• Oh, how I love it when I see EGGS on your blog… then I know I am bound to bookmark the recipe and fall in love with it, when I try it out (like I did with the sizzling vinegar “dressing”). I don’t think I can find rapini here in France, but I will think up an alternative, what would you replace it with?

  • I have often struggled with the “why food?” question. I left the nursing profession for a career in food, and even though I followed my passion, I worried that my work in food was not significant enough. Finally I settled on an answer: I’m still practicing the art of healing and nourishing others, just in a different way. :) Keep the leafy greens coming- I can’t get enough of them.

  • Molly Stevens is brilliant! I need to check that out from the library again.. there was too much left to read and study.

    p.s. so nice to see you on Saveur!

  • I couldn’t agree more when it comes to writing about food. It’s such an incredible lens through which to view life, tells you so much about people, society, the economy and so much more. Completely fascinating and so essential.

    This looks like exactly the kind of dinner I’d like to eat more often if my boyfriend wasn’t such a raving carnivore :-) Let’s here it for greens all year round, rather than only eating them in a penitential way in January.

  • it’s good to be conflicted, as far as i’m concerned. sure it’s just an egg. but when we’re trying hard to see/understand all the analogies around us, it’s kinda hard to be flippant about anything. …without first being flippant about everything. kind of like why my two favorite musicians are ray lamontagne and ke$ha. anyway, your post reminds me that i need to learn from you vegetable-lovers and eat more of them. maybe the egg tactic would serve me well.

  • Jessie

    I am the sort of person who would (and has, and will again) happily eat an entire batch of broccoli rabe in one sitting. This is basically the exact opposite of how I normally cook mine, however: I drop my greens into boiling water to blanch for about 4-5 minutes, then add them to a skillet with olive oil and garlic to finish. I wonder if they turn out the same in the end?

  • THANK YOU for getting off the silliest bandwagon in American culture. January is the absolute LAST time of year to be eating “healthy” in my opinion – what fresh veg are available are almost all best when boiled, braised, or mashed. Salad greens are insipid and tomatoes and cucumbers a drag, so salad is out.

    Come the coldest weather of January and February, I crave mashed root veggies, cheesy gratins and pastas, fresh bread and butter, savory soups and stews…. you get my drift. About the only “salads’ I can stand are napa cabbage slaws with apples or celery salads or citrusy compotes. My favorite way to eat greens this time of year is “kale-cannon” (i.e. mashed potatoes and well-cooked kale mashed together with a little butter and salt).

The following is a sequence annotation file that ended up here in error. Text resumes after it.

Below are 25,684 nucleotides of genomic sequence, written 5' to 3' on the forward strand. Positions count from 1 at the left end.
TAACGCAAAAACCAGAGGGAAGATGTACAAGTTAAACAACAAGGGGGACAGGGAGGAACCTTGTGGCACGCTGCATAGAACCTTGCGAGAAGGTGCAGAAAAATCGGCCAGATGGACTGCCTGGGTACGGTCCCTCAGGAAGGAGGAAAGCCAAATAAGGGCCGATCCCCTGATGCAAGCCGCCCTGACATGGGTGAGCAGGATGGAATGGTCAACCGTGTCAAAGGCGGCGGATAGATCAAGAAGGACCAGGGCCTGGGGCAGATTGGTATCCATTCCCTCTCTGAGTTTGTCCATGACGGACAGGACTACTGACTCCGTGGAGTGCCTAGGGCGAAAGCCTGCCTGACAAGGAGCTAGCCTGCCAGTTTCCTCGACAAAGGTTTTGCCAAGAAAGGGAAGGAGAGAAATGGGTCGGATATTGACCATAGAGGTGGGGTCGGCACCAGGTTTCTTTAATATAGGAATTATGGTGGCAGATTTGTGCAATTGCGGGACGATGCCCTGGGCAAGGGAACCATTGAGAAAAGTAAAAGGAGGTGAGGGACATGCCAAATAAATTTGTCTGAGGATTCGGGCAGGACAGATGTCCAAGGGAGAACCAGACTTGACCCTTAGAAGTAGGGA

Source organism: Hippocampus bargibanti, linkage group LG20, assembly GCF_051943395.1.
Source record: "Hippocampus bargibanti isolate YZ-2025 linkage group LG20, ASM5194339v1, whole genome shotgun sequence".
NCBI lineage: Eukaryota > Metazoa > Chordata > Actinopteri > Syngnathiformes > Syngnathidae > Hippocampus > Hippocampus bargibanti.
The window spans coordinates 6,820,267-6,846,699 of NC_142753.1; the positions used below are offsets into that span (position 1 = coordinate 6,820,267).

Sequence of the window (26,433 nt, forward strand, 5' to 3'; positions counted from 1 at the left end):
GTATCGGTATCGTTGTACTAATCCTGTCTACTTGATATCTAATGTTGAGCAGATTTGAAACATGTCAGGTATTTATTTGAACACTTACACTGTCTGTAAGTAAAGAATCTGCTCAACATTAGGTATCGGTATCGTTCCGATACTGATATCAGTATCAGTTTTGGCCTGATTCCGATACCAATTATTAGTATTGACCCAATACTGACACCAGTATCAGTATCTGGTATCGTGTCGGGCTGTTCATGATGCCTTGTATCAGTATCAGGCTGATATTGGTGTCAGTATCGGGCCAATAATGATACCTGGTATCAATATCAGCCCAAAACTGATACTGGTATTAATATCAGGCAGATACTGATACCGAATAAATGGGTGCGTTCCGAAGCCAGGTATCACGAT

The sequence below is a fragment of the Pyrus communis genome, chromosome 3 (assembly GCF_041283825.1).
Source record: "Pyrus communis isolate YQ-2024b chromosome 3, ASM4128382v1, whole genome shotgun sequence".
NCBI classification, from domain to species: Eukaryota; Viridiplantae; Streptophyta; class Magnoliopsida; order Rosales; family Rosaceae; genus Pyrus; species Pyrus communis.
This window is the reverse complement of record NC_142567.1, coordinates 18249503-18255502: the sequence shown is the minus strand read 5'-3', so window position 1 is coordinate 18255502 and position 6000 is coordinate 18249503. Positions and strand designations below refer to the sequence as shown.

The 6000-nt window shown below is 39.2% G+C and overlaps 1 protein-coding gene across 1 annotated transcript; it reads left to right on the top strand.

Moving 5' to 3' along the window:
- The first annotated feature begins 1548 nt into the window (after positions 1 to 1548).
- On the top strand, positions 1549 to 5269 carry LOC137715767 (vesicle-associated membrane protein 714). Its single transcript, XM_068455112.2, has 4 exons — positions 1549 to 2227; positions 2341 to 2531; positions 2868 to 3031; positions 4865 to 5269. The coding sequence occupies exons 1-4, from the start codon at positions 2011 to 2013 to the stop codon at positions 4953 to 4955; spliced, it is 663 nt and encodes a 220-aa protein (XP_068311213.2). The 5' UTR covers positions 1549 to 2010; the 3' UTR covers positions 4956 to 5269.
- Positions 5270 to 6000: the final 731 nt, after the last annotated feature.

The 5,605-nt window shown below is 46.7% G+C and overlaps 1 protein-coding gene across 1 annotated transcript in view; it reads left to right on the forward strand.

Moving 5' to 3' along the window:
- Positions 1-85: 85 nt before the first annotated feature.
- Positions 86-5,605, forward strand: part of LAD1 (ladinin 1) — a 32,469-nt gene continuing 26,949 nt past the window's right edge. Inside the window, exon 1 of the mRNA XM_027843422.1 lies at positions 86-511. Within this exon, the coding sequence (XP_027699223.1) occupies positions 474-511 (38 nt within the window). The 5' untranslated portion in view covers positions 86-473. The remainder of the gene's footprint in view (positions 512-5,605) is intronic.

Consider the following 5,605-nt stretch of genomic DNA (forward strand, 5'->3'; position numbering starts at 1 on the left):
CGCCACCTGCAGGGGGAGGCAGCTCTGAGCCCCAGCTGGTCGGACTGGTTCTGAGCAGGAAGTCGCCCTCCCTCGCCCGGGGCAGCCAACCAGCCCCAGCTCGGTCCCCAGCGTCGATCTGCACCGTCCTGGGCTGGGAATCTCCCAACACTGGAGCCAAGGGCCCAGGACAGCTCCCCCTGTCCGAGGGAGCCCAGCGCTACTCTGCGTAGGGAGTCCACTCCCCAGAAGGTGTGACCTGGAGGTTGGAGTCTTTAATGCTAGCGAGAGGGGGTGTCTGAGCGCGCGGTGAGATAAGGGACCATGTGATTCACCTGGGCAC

It’s all well and good to eat more vegetables and simpler meals (especially after indulgent holidays), but starving yourself on juice and lettuce? No thanks.

  • Though I cannot get so many green stuff here, the egg, harissa and lemons will make a batch of spinach wonderful. This is a great plate of food Sarah! And about the rest, blogs are public, but they´re also personal. I don´t think anyone should apologize for writing or eating whatever they want. Visit the blogs you like and don´t visit those you don´t. Is that too harsh? What makes your blog amazing is that you write your own story, whatever it might be.

  • Connie

    What a terrific recipe! Need to make some more preserved lemons immediamente.
    Loved the Saveur article too. :)

  • Hi Sarah, I think food is an extraordinary lens through which to view so many things. It is universal. We all need it to survive, we each have our tastes, our traditions, our hang ups and pleasures surrounding food and all of those come from somewhere, some lesson, some experience, some culture. I think its like art or music: sometimes food lets you tap into something much more instinctual or emotional than words alone can.

    Keep it up! And don’t let anyone diminish it.

  • Tried this for lunch today. I don’t know if it’s just that the rapini available in Chicago isn’t that great or if I’m just not a rapini person, but this particular bunch was just a little too bitter for me. The fried egg and a bit of extra harissa swirled into the cooked greens helped, though. Maybe I’ll have to keep an eye out for rapini at the farmers’ market. Still, I now have a modest jar of homemade red-hot harissa in the fridge, so no regrets here.